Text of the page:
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Listen to a selection of clips from recent and upcoming programmes.
Mark Miodownik introduces the wonders of the Transmission Electron Microscope.
Lucy Hawking talks to Laura Fine about her father's pioneering work on speech synthesis.
Adam Rutherford speaks to Agnieszka Fryckowska about living and working in Antarctica.
Professor Sophie Scott of University College London explains how MRI scanners work.
Ecologist Lynne Boddy explains how fungi fight each other for resources.
Geoff Bird takes his recording equipment with him when he goes for his vasectomy.
Pallab Ghosh visits Maastricht in the Netherlands to see how "test tube burgers" are made.
Patricia Fara, Lisa Jardine and Simon Schaffer put Newton into context.
Inside Science visits a refracting telescope at The Royal Observatory in Greenwich.
Psychologist Daniel Kahneman explains prospect theory in a nutshell.
Ice artist Galya Morrell tells of a time when she used silence as her best defence.
Video courtesy of Trai Anfield
Roger Law meets Adam Lowe - the man who can recreate any object in perfect detail.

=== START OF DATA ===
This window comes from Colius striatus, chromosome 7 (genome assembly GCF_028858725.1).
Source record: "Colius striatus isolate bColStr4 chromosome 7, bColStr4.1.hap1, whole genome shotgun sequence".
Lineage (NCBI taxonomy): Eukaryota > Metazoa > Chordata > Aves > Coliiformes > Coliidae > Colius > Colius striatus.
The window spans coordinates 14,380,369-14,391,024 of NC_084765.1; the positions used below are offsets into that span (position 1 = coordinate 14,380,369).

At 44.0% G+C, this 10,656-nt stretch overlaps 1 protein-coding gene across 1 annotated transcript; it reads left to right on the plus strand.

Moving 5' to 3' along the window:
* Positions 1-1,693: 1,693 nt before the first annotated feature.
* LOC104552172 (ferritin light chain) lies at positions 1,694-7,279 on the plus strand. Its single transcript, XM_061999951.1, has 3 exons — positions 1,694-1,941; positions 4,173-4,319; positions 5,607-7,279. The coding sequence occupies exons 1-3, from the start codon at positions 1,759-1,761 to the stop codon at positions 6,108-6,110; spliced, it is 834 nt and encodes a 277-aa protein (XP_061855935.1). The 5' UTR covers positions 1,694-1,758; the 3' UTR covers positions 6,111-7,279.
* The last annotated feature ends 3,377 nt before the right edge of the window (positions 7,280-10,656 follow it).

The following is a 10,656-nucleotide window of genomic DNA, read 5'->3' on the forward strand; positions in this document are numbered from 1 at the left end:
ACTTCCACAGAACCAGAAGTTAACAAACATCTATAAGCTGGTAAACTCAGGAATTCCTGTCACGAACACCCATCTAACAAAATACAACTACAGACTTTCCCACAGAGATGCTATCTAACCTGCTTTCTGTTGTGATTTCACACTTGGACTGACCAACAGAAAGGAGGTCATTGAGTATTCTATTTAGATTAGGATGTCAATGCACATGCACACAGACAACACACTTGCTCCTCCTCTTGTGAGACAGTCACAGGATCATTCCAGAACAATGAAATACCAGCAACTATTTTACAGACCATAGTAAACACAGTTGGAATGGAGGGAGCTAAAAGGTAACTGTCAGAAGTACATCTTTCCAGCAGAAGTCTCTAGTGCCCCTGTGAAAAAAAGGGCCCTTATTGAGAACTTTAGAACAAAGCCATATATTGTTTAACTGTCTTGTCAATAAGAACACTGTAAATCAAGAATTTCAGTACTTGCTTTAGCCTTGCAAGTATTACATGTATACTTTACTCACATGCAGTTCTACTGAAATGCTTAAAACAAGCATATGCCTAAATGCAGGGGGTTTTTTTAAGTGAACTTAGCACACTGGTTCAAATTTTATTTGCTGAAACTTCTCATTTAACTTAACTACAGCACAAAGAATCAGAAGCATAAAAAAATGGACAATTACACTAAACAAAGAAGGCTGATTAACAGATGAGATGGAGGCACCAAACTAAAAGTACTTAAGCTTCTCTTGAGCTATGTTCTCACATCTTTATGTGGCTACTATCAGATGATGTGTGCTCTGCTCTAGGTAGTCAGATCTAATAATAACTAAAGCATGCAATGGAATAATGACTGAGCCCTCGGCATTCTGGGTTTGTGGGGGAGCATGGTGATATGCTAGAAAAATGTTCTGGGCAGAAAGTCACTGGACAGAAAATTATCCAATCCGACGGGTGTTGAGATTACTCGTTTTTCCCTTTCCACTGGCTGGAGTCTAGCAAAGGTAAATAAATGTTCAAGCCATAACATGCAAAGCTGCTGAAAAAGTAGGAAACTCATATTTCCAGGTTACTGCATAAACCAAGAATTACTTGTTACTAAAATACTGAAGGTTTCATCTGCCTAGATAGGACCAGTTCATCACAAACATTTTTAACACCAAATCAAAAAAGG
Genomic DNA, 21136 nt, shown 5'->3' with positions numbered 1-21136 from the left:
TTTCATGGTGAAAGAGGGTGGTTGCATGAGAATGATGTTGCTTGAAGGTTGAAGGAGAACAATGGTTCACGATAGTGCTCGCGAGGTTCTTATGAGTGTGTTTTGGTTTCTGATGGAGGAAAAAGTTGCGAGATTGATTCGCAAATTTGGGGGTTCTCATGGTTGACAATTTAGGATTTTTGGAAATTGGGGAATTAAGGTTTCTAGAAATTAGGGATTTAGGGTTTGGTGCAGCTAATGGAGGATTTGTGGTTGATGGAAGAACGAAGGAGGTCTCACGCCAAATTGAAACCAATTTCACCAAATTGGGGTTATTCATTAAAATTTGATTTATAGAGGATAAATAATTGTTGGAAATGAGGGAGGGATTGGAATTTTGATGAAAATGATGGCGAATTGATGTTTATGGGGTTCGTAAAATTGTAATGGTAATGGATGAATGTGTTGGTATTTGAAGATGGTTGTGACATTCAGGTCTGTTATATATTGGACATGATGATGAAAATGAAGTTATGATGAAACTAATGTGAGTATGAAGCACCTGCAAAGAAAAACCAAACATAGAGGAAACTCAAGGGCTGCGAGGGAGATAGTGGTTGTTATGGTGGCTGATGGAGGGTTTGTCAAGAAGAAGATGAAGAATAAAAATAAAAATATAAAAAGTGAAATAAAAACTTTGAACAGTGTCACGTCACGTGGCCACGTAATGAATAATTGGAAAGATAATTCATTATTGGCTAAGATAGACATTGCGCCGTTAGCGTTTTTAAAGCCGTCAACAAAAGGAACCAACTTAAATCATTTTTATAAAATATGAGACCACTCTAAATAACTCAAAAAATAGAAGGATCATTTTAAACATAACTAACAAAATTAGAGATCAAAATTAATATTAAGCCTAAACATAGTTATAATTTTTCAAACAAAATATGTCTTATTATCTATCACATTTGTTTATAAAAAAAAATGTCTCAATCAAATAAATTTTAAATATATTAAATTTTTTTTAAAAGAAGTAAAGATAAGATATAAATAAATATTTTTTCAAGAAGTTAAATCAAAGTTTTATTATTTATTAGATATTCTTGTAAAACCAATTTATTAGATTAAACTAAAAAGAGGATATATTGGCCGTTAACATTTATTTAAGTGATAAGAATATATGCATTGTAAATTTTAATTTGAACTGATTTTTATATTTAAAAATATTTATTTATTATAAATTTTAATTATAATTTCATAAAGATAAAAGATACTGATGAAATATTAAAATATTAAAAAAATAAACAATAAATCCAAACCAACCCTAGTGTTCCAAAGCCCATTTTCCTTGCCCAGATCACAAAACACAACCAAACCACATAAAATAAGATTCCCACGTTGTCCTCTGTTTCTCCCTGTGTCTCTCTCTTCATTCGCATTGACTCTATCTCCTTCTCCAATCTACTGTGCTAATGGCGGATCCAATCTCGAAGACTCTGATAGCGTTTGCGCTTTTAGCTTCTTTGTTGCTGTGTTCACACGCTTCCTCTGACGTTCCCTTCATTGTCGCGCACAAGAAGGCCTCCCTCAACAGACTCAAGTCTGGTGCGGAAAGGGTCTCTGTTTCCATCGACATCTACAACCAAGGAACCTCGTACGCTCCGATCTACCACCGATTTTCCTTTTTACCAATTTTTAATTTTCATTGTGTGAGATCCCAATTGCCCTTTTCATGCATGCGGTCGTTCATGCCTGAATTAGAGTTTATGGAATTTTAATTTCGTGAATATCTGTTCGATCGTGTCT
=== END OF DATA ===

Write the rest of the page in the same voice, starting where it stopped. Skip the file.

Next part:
Forget meat, lab-grown leather could be the first cultured beef product to hit shelves.
Lisa Jardine and Andrea Wulf on why the new classification system was thought 'smutty'.
Video courtesy of Chris Sperring
Edward Lu says there are one million asteroids large enough to destroy a major city.
What happens when religious beliefs are at odds with medical decisions?
Physicist Peter Barham discusses spying on individual penguins in Show Us Your Instrument.
What influences the decision to test a child for faulty gene?
Josiah Wedgwood carried out thousands of experiments to achieve his unique Portland Blue.
Alice Roberts asks Robert Crompton whether some of us have more ape-like feet than others.
Charlie Paton has developed an innovative system of seawater cooled greenhouses.
Jo Haigh, Professor of Atmospheric Physics at Imperial College London, and Jim Al-Khalili.
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